Writer: Al Ewing
Artist: Javier Rodriguez
Cover Artist: Javier Rodriguez
Publisher: Marvel Comics
The new Defenders continue on their cosmic trek through the literal Marvel Cosmos. They just survived their encounter with the Phoenix Force itself, pulling together to move on. But now they face a different challenge, one that touches their hearts’ desires in the form of the exiled Glorian. See how the cosmic Defenders handle the temptations of Glorian in Defenders: Beyond #4.
Sorry to disappoint, but this issue has got to be the weakest and most uninteresting in the entire Defenders: Beyond series. Essentially, the Defenders have fallen into the realm of Couldn’t-Be-Shouldn’t-Be (I don’t make up these names), trapped with the cosmic exile Glorian. For those who don’t know Glorian, he’s a lesser-known character with some connections to the Marvel cosmic side of things who’s got an interesting history but wasn’t always a villain until the last decade. Now, what does Glorian want from them? Most likely a way out, but in truth he wants the Eternity Mask. To get it, he will give them whatever their hearts truly desire.
Now, for readers like me, once you’ve seen one “False Paradise” story, then you’ve pretty much seen 95% of them. I won’t spoil much in this part, I’ll save the juicier criticisms in the SPOILERS section. What I will say is that this issue is without a doubt the most painfully predictable story in the series and is bereft of any sense of challenge or tension for the Defenders. While one or two characters’ fantasies in Glorian’s false paradise feel interesting, the others feel tacked on in what appears to be a hodgepodge of Al Ewing’s ideas that were abandoned by Marvel Comics, some good and some not-so-much.
Aside from one character in particular, most of the temptations don’t feel believable or interesting and there’s no sense that most of the characters might give into Glorian. The comic will say they’re tempted, but you won’t really believe it. What’s worse is that one character’s internal conflict feels too big for this comic or series to deal with, and their denial of Glorian’s illusion feels too quick and half-baked even with in-universe explanations. I’ll go into more details on this specific character in the SPOILERS section.
Ultimately, the comic is deflated of conflict and feels more like a boring waiting game. It’s not terrible by any stretch, but it’s not good either. On top of that, the big “lesson or moral” in the story about “possibility” and “freedom” isn’t that well thought out considering it conveniently ignores the obvious downsides. This comic is sadly mediocre, even the dialogue is fairly predictable and so is the main outcome of events. Not to mention, Glorian isn’t really that menacing or compelling of a villain. He’s the star of this comic but the story doesn’t really do much with him other than make him a by-the-numbers tempter who wants to make all the Defenders’ dreams come true – for a price.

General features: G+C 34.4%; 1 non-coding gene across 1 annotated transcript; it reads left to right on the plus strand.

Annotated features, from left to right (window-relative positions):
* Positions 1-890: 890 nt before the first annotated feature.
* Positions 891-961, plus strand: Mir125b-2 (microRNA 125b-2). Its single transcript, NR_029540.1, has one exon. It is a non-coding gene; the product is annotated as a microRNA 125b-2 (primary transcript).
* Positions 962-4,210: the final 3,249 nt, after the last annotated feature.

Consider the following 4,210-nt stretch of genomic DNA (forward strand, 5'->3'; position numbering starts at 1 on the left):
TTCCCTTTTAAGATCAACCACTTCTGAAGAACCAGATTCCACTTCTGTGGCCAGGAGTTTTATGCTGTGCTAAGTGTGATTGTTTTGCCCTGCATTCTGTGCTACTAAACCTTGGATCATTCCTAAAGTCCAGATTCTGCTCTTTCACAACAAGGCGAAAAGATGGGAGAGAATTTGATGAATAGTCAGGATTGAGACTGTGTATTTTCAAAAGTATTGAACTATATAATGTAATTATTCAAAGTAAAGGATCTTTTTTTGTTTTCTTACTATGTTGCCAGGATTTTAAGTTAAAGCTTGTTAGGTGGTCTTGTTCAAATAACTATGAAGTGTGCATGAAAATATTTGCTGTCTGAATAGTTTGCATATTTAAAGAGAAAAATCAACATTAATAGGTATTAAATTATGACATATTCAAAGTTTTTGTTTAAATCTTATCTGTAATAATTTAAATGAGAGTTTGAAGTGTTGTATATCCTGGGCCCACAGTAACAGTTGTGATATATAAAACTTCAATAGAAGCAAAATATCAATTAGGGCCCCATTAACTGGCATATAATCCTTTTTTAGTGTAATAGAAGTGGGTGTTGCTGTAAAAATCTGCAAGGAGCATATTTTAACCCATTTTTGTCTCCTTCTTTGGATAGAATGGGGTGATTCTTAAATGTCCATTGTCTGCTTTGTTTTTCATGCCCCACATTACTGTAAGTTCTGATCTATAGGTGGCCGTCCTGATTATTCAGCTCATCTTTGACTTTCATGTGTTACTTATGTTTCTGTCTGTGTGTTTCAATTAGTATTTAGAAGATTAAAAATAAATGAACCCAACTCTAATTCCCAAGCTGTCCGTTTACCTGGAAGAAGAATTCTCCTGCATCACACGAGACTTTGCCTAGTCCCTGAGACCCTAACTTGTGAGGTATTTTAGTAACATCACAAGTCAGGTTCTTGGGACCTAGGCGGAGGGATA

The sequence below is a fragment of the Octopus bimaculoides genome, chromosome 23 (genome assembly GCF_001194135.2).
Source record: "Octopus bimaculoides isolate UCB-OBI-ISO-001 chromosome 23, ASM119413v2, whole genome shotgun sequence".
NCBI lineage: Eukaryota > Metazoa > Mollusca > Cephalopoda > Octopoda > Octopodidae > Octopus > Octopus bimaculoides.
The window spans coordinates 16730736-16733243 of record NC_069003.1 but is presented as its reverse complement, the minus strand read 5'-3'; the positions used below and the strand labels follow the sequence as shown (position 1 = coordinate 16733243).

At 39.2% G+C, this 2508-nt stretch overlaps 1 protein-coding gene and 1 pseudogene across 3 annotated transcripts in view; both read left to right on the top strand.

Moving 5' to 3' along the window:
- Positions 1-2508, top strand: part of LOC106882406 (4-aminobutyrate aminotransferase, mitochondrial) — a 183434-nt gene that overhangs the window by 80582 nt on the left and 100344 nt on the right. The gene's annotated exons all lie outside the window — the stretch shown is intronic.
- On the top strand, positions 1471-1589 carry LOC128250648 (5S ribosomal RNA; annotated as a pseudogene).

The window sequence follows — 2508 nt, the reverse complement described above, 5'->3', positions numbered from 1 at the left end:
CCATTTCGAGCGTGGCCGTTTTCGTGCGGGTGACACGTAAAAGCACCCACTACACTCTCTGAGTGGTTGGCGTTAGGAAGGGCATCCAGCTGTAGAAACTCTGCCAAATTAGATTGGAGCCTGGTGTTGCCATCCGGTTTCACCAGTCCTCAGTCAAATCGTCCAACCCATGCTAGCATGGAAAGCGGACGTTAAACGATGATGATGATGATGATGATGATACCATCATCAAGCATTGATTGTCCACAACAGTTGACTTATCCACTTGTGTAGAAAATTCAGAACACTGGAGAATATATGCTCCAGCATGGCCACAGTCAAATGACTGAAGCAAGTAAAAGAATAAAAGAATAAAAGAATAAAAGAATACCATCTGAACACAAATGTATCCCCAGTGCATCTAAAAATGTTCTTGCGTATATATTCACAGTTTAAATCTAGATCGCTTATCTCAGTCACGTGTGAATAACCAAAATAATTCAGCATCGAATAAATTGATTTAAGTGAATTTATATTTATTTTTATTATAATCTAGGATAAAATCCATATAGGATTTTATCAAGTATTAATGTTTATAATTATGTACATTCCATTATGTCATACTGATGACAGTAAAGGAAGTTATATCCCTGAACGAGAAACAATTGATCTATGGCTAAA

Like I’ve said, if you’ve seen this type of story before, then you’ve seen this one. Granted, the only saving grace of this comic is Javier Rodriguez’s art, especially when it comes to Glorian and the illusions he creates. Rodriguez really brings out the colors for this one especially near the end and helps make Glorian at least an eerie character from start to finish with his facial expressions and body language. Other than the art, there’s not much going for this comic other than the lead up to the finale which may or may not live up to expectations.
I mentioned earlier that the core story was incredibly predictable and that one character suffers for it given the context. That character is Taaia, a wide-eyed idealist & super scientist created by Al Ewing to be the mother of Galactus. She finally learns the truth of what her son becomes in the main universe, and is devastated by it. For a few panels. See, the gravity of this revelation is too big for this comic to cover along with everything else so we never see it truly sink in. I mean, it’s not everyday you learn that your little bundle of joy is going to turn into a giant purple terror of the stars routinely killing trillions of lives in the Universe and becomes the only legacy of your people and universe.
Plus, her reasoning for why she denies Glorian’s illusion is diminished by Marvel Comics itself. Her reasoning boils down to, “If my son ends up being the Devourer of Worlds, it means he has a major role to play in the universe to come. And changing things would damage that history.” The problem is Marvel Comics has been wildly inconsistent on what his “role” is for years, and they recently allowed a more popular series to undermine Galactus’ importance in the cosmos. E.g., they let Galactus get killed by Thor in Donny Cates’ Thor run and have no ramifications for this action for a year and a half. It was never brought up in any other comic until Galactus was brought back to life in Dan Slott’s Reckoning War of all things. Either way, Taaia’s denial of Glorian wasn’t really explored, shown, or earned just like with the other Defenders, and it all felt like a quick wrap up to get to the finish line.
Defenders: Beyond #4 is the penultimate issue of the miniseries. However, this issue is the most predictable and underwhelming when it comes to the Defenders’ encounter with Glorian. While one or two temptations are interesting, the rest feel silly and easy to reject, so it’s had to believe that any of them are really tempted by Glorian. The main standout in this issue is Javier Rodriguez’s art and colors with the latter half of the comic setting things up for the final issue.